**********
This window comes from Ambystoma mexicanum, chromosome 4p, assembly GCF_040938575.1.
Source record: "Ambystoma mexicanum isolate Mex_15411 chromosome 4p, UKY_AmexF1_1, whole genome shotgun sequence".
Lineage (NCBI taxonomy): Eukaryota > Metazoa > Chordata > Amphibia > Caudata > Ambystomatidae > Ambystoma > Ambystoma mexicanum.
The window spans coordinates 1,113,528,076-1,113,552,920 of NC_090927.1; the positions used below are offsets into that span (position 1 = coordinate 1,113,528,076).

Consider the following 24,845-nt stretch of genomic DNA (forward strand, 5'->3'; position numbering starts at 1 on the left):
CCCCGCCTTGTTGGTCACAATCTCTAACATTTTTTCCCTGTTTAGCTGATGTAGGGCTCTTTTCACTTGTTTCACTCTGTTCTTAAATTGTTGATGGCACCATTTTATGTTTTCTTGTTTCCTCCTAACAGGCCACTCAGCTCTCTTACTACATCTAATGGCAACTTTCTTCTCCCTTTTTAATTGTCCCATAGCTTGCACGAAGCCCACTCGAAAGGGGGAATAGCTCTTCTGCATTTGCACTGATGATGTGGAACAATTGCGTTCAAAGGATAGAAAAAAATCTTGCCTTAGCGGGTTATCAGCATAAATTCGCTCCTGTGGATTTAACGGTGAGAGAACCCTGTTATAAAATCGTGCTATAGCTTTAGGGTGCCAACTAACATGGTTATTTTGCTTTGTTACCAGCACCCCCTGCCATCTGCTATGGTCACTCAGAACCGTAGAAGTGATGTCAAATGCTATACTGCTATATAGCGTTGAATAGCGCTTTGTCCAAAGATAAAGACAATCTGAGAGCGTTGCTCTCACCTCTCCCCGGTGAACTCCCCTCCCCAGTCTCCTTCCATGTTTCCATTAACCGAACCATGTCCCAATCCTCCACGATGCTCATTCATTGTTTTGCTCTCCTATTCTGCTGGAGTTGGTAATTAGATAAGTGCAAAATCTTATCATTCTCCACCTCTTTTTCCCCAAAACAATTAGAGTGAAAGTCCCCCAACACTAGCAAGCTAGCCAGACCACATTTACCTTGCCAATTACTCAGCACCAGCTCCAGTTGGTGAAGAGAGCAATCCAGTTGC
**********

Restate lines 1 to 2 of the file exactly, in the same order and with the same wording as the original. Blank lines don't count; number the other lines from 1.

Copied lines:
This window comes from Ambystoma mexicanum, chromosome 4p, assembly GCF_040938575.1.
Source record: "Ambystoma mexicanum isolate Mex_15411 chromosome 4p, UKY_AmexF1_1, whole genome shotgun sequence".